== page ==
Document 62013

Life Cycle Guide
Child Seats
Choosing the right seat
Choosing the right seat will depend on the type of cycling you plan to do, the
age of your child and your budget. All child seats are unsuitable for young
babies and shouldn’t be used until your child can sit up unaided and support
the weight of their own head.
There is no specific safety standard governing child seats as a legal
requirement of sale in the UK. There is a German TUV standard, to which many
seats will conform. Seats MUST, however, be CE marked. It is worth noting that
full suspension type bikes are not compatible with any type of child seat, and
that bikes featuring a rear disc brake will not safely take a rack mounted seat.
Types of seat
1.1 Rear mounted seats
Rear fitting seats are by far the most common and offer the widest variety of choice. Once a child
can sit up and hold their head up, then they can be safely transported in a rear mounted seat. It
can be a great way to rock a younger child off to sleep. All seats have a weight limit and you
should look at this before choosing you model. The basic seats generally have a weight limit of
18kg (40lb). In real terms this is the equivalent of an average 4 to 5 year old, however most
parents will find children too heavy to carry by this age, as the bike becomes harder and harder to
handle the heavier your child becomes.
Having a seat on the back does affect the handling of the bike, especially with a heavier child, and
the bike can wobble when stopping and starting. Steep hills can also be a strain and you will want
good low gears on your bike. You will need to ensure your brakes are in excellent working order at
all times.
There are a number of different styles available. The more expensive models include features like
reclining backs and adjustable headrests. Other features that vary from model to model including:
cushion covers; storage compartments or bags; tool free fitment; grab bars; rain covers.
Life Cycle Guide
Child Seats
Other things to look for when choosing a seat:
• Quality stainless or chromed fixings;
• 5 point harnesses (2 straps over the shoulders, one between the legs and
a full width waist strap;
• Availability of spare parts and accessory items like spare fixing brackets
or pannier racks;
• Adjustability - Foot rests which extend as your child grows;
• Foot retention straps.
a) Rack Mounted Child Seat
This type of child seat is the most secure and safe as it is held firmly in place by the pannier rack,
which in turn is mounted to the bicycle at 4 points. This type of seat is likely to be most
comfortable for longer journeys, as there is no movement or sway that is common with seat tube
mounted seats. However, the disadvantage is that you cannot use your cycle panniers on your
pannier rack, so if you are going long distances, you will need to fit front loading panniers.
Rack mounted seats are suitable for children aged from about 6 months to about 4 years.
b) Seat Tube Mounted Child Seat
(Single Point Mounted)
This is a particularly popular type of seat as they are often cheaper than rack mounted child
seats. The seat is attached to the bicycle via a cantilever bracket which is fixed to the seat tube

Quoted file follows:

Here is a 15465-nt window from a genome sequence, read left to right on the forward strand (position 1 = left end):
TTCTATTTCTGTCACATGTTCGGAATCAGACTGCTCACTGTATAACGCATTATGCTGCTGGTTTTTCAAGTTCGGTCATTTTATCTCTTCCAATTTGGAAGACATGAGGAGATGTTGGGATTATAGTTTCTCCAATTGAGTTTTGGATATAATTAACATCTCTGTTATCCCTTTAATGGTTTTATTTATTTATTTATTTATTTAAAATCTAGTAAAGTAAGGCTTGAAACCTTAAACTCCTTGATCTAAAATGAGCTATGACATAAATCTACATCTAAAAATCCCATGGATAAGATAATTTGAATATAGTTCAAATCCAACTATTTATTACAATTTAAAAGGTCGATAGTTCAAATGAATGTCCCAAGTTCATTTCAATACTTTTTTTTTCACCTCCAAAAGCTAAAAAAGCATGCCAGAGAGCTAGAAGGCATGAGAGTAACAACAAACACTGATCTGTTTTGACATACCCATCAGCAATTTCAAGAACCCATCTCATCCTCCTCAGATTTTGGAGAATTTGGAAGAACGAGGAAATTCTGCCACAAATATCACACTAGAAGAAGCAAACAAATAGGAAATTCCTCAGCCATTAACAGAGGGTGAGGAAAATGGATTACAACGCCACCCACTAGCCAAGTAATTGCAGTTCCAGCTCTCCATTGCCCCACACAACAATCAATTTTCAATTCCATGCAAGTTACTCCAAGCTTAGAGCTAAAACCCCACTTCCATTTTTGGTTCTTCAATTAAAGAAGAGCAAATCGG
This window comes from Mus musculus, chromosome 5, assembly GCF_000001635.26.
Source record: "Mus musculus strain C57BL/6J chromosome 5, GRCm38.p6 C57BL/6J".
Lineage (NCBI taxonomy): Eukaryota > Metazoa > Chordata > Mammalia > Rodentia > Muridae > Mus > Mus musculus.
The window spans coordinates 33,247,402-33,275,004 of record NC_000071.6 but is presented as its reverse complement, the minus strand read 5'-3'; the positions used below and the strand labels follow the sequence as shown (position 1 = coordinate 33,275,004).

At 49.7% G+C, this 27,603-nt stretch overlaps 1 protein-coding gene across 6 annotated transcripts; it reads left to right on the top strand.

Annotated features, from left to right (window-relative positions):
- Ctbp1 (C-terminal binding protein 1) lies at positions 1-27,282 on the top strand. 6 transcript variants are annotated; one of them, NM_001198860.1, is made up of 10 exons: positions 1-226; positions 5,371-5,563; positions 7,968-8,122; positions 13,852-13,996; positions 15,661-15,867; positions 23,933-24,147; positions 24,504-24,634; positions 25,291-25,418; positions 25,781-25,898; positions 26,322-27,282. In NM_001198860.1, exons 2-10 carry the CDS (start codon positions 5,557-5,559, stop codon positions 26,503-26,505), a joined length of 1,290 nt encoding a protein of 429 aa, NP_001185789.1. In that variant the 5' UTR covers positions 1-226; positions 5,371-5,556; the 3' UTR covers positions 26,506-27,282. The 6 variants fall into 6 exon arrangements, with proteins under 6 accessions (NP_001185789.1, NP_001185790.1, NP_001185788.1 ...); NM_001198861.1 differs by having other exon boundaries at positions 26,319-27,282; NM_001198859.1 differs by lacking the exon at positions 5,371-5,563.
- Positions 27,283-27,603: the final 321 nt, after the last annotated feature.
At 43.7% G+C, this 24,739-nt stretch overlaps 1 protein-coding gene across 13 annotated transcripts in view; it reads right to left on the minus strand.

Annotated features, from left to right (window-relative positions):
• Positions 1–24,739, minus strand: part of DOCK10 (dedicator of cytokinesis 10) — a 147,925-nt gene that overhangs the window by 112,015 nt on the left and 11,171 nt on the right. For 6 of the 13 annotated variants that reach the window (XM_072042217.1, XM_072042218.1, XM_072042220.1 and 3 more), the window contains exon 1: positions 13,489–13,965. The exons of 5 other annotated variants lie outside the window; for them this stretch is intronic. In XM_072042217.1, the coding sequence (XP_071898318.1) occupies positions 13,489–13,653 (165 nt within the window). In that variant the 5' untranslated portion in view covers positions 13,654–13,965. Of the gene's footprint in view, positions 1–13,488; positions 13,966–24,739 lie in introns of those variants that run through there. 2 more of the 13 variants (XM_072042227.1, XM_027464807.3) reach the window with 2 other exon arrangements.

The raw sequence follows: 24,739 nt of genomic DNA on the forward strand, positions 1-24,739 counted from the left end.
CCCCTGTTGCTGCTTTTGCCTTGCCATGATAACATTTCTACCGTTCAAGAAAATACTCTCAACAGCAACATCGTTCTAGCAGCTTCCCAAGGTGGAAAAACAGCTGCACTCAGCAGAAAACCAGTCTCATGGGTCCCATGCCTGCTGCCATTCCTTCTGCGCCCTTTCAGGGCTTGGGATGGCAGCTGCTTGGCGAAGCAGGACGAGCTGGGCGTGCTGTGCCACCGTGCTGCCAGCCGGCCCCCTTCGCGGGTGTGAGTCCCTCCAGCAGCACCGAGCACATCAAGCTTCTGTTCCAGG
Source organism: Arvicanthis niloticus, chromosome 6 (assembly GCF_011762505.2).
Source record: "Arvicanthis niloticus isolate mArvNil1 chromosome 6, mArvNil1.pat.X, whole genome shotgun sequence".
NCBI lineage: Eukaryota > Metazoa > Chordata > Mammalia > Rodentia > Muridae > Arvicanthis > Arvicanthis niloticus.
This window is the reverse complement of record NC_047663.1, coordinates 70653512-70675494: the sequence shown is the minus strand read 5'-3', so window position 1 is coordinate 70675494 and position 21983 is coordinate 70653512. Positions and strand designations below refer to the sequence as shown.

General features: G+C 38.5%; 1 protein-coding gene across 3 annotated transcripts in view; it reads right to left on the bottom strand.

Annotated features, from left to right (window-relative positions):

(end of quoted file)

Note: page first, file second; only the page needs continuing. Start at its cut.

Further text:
of the bicycle frame. A result of the one point attachment assembly is that the child seat is not
fixed rigidly in place, and so there is a natural suspension action. This means the seat bobs up and
down gently offering a perhaps more comfortable ride for the younger / lighter child. Seat tube
mounting carriers generally have the lower weight rating and generally have a weight limit of
around 22 kg. They have the advantage that you can use panniers on your bike at the same time –
useful for carrying all the clobber that goes with having young children.
Information sheet
Child Seats
1.2 Front Mounted Seats
Your child sits in front of you and you place your arms around the seat to
hold the handlebars. Because your arms have to go around the seat and
your vision of the road needs to be clear, front-mounted seats are more
compact than rear-mounted seats.
Front seats have the advantage of allowing more interaction between you
and your child. However, the seat is carried quite high from the ground
and this raises the centre of gravity of your bike potentially altering its
handling, especially if your child is a wriggler. Front seats can make the
bike harder to ride and smaller or less confident riders will struggle to
ride these safely.
Front seats are suitable for younger children up to about 2 or 2.5 years. If you are going to
buy a front seat, Life Cycle would recommend buying a more expensive model that includes
headrests, and footrests and providing more support to your youngster. Features, such as
quick removal when not required are also useful additons, as is a spare fixing kit allowing the
seat to be used on more than one bike.
Front fitting seats are less common in the UK and can be hard to find in the shops. Most
independent bike shops will order you one, or they can be found online. Try: or
Expect to Pay...
Front seats range from £70 to £130 depending upon the features you require. To save money
you might buy a second hand child seat, however, be careful to check the quality of the seat
before purchase. Don't buy anything that looks worn and has signs of damage, cracking or has
missing parts.